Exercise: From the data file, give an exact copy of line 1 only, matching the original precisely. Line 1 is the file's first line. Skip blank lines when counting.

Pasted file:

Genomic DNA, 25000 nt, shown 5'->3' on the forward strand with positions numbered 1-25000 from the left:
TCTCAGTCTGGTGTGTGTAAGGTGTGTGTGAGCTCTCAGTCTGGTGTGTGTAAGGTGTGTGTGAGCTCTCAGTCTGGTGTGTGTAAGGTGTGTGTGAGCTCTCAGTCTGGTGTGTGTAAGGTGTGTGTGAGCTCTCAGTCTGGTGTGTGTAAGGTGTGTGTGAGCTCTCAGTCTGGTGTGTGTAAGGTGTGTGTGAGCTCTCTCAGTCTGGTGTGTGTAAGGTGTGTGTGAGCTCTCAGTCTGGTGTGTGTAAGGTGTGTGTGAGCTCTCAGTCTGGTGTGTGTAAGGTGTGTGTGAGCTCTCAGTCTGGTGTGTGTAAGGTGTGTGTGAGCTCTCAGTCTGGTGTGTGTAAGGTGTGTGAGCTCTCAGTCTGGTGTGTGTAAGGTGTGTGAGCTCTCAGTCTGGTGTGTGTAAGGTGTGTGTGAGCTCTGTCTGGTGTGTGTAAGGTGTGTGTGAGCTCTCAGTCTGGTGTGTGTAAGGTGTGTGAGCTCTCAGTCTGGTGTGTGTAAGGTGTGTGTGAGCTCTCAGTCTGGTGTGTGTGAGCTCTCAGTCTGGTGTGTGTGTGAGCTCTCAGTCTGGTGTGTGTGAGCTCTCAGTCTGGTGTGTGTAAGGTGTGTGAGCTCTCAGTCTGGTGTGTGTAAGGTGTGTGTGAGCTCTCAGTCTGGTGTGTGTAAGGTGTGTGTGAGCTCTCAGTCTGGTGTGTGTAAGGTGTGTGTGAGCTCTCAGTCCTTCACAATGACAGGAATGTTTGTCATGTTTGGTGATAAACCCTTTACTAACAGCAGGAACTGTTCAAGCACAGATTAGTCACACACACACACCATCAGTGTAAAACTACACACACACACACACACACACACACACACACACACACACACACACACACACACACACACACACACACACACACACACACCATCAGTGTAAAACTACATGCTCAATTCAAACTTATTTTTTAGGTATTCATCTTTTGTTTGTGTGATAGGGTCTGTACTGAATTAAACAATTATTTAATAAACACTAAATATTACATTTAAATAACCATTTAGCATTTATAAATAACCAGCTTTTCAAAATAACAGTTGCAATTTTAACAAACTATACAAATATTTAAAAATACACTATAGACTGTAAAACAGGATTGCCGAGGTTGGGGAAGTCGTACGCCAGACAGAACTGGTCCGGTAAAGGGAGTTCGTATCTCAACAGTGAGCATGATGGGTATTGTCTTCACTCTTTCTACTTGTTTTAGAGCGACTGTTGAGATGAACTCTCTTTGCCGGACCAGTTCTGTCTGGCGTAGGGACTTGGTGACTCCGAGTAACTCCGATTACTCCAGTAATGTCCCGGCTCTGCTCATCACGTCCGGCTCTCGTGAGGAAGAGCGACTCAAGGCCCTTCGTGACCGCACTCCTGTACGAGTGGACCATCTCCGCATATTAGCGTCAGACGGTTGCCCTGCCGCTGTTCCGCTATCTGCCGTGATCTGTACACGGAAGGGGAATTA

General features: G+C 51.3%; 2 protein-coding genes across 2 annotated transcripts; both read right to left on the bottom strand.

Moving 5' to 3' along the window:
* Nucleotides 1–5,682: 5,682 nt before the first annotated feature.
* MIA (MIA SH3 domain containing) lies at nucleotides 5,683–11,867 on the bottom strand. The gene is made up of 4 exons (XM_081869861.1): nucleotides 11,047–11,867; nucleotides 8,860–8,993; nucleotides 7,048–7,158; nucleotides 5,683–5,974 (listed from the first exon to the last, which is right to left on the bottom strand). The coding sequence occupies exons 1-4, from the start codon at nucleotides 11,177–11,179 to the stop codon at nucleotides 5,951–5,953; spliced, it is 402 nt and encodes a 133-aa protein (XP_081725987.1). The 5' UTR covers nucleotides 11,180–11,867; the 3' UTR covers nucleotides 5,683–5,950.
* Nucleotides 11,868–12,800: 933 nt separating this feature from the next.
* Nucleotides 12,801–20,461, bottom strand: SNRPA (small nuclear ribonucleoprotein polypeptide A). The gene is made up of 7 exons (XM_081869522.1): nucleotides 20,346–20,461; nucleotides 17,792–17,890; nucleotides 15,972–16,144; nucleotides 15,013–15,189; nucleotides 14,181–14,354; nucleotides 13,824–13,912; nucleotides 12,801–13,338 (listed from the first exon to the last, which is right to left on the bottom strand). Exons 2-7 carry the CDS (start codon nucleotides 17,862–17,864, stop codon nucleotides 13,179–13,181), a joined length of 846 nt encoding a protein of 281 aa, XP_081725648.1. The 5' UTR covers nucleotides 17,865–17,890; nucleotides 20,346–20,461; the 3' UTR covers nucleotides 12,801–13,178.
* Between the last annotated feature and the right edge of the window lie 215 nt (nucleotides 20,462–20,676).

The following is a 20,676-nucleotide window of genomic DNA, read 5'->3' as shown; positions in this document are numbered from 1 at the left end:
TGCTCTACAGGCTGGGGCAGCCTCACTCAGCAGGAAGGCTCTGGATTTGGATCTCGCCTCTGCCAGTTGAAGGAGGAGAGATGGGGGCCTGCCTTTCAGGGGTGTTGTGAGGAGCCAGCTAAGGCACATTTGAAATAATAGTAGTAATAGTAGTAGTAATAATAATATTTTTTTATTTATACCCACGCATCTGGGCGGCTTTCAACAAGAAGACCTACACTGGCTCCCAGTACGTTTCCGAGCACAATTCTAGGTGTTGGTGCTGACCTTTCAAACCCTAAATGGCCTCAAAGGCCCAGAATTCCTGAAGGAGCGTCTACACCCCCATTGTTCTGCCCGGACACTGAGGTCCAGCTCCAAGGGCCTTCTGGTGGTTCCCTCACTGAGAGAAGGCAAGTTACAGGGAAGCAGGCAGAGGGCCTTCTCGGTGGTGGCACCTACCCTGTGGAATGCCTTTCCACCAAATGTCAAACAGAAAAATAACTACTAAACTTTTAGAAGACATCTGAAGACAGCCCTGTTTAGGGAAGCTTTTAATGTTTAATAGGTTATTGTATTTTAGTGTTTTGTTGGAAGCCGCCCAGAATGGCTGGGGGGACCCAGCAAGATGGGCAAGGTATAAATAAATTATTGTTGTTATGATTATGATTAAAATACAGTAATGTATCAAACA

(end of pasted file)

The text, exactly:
Genomic DNA, 25000 nt, shown 5'->3' on the forward strand with positions numbered 1-25000 from the left: